Ancient Monuments

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Ring cairn on Kail Hill 380m north east of High Woodhouse.

A Scheduled Monument in Hartlington, North Yorkshire

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Coordinates

Latitude: 54.0425 / 54°2'33"N

Longitude: -1.9329 / 1°55'58"W

OS Eastings: 404487.841081

OS Northings: 460730.658867

OS Grid: SE044607

Mapcode National: GBR GPYP.BM

Mapcode Global: WHB6X.8NS8

Entry Name: Ring cairn on Kail Hill 380m north east of High Woodhouse.

Scheduled Date: 7 March 1996

Source: Historic England

Source ID: 1014874

English Heritage Legacy ID: 27936

County: North Yorkshire

Civil Parish: Hartlington

Traditional County: Yorkshire

Lieutenancy Area (Ceremonial County): North Yorkshire

Details

The ring cairn is built on the highest point of Kail Hill 380m north east
of High Woodhouse, overlooking lower Wharfedale. It includes a bank 2m-2.5m
wide and 0.3m-0.4m high. The interior has a diameter of 12m. A short section
of the southern bank has been disturbed in recent times and a stone setting is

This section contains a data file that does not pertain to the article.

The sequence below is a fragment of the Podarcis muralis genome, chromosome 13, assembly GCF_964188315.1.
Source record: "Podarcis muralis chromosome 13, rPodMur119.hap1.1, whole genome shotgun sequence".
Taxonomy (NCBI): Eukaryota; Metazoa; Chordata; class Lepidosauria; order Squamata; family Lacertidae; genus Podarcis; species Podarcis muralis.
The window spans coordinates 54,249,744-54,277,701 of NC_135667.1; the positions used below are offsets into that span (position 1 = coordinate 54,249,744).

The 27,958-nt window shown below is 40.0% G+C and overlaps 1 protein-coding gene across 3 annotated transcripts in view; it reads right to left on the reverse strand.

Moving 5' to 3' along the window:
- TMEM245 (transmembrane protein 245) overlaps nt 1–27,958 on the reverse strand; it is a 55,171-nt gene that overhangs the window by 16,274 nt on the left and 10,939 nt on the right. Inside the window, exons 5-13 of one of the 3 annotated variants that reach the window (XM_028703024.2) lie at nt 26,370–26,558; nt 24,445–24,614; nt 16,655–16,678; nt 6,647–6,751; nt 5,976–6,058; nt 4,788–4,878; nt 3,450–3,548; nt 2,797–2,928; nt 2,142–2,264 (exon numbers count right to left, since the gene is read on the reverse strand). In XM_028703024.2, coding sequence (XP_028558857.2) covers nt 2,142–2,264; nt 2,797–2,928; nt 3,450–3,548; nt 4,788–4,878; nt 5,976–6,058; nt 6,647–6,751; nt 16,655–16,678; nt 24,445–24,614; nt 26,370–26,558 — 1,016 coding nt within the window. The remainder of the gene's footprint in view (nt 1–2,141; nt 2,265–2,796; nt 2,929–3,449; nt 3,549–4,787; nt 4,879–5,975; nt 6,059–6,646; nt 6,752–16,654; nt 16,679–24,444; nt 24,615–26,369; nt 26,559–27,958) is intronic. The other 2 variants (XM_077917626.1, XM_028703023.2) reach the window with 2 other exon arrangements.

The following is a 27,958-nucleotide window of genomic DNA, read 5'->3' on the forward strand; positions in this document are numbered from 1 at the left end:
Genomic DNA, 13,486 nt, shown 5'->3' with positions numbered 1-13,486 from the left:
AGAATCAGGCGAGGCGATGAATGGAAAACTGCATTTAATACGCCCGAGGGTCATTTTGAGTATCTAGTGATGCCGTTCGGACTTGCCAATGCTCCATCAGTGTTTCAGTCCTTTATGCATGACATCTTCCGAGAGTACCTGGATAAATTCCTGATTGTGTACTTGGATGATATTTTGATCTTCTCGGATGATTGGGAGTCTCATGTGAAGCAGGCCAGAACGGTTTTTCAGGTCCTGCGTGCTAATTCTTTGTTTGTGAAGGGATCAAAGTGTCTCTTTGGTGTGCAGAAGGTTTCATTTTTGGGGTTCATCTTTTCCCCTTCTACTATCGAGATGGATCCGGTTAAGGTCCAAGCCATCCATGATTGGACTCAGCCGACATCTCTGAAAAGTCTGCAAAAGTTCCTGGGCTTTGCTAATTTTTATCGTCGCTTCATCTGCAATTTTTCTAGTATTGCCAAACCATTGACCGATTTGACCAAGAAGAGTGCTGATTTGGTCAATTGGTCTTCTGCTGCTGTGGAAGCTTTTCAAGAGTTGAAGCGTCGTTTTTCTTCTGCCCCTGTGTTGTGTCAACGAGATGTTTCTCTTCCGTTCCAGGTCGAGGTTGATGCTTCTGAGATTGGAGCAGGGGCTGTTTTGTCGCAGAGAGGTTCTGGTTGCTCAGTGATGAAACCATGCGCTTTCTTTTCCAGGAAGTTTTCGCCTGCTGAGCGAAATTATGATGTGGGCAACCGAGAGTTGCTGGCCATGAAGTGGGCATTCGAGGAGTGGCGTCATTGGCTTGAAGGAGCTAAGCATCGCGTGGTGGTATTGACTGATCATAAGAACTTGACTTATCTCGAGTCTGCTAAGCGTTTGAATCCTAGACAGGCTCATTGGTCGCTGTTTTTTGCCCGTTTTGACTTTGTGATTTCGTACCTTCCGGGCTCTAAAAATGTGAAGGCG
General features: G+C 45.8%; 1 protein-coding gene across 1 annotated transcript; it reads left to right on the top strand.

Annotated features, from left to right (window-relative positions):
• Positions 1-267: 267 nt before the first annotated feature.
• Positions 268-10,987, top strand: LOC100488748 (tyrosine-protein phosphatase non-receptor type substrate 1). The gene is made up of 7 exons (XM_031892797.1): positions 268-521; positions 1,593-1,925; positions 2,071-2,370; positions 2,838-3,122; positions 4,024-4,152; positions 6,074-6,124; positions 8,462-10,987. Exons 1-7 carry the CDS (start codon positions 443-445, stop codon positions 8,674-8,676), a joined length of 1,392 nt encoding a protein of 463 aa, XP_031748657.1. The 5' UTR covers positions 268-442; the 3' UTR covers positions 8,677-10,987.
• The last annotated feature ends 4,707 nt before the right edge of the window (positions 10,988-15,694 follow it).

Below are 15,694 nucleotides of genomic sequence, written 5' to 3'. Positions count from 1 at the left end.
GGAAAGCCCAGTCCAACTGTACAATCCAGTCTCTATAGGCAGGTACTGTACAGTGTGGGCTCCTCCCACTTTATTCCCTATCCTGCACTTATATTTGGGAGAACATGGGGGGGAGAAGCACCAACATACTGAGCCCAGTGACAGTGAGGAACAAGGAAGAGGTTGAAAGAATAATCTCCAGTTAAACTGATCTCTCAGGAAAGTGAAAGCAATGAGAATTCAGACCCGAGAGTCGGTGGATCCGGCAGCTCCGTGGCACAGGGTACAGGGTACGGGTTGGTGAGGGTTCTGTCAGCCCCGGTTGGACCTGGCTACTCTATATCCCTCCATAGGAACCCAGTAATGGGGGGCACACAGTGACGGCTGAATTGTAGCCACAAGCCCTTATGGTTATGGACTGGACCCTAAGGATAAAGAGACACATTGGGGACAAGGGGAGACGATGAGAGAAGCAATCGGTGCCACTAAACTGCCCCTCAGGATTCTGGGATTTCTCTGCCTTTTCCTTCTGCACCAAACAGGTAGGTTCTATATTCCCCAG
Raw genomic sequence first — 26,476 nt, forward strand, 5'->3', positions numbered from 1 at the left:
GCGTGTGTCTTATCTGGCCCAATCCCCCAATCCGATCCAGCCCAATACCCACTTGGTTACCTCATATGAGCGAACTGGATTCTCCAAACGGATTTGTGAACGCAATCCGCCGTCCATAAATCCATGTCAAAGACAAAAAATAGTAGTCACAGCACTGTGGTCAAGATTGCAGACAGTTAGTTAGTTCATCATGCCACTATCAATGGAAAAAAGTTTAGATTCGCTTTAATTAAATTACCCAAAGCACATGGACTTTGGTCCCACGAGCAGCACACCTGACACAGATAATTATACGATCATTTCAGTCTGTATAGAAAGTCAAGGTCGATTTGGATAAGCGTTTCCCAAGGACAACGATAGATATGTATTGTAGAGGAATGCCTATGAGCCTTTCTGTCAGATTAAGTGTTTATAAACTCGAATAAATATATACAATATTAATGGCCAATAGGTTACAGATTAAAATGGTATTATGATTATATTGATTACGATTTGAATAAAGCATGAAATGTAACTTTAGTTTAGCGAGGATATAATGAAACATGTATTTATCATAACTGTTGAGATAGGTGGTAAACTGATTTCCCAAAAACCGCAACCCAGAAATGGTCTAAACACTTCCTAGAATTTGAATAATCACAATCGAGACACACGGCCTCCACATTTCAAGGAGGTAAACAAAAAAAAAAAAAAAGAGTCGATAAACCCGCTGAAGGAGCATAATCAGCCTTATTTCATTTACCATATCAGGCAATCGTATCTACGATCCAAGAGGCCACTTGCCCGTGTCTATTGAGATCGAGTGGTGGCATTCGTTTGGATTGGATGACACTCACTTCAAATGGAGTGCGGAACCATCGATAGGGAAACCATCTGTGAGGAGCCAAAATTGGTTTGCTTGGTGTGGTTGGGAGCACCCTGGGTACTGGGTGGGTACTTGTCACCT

visible.

MAP EXTRACT
The site of the monument is shown on the attached map extract.
It includes a 2 metre boundary around the archaeological features,
considered to be essential for the monument's support and preservation.

Source: Historic England

Reasons for Scheduling

A ring cairn is a prehistoric ritual monument comprising a circular bank of
stones up to 20m in diameter surrounding a hollow central area. The bank may
be kerbed on the inside, and sometimes on the outside as well, with small
uprights or laid boulders. Ring cairns are found mainly in upland areas of
England and are mostly discovered and authenticated by fieldwork and ground
level survey, although a few are large enough to be visible on aerial
photographs. They often occur in pairs or small groups of up to four examples.
Occasionally they lie within round barrow cemeteries. Ring cairns are
interpreted as ritual monuments of Early and Middle Bronze Age date. The exact
nature of the rituals concerned is not fully understood, but excavation has
revealed pits, some containing burials and others containing charcoal and
pottery, taken to indicate feasting activities associated with the burial
rituals. Many areas of upland have not yet been surveyed in detail and the
number of ring cairns in England is not accurately known. However, available
evidence indicates a population of between 250 and 500 examples. As a
relatively rare class of monument exhibiting considerable variation in form,
all positively identified examples retaining significant archaeological
deposits are considered worthy of preservation.

Although the ring cairn has been partly disturbed, much of it survives
intact displaying a number of features and in a prominent position. It will
also retain further archaeological deposits.

Source: Historic England

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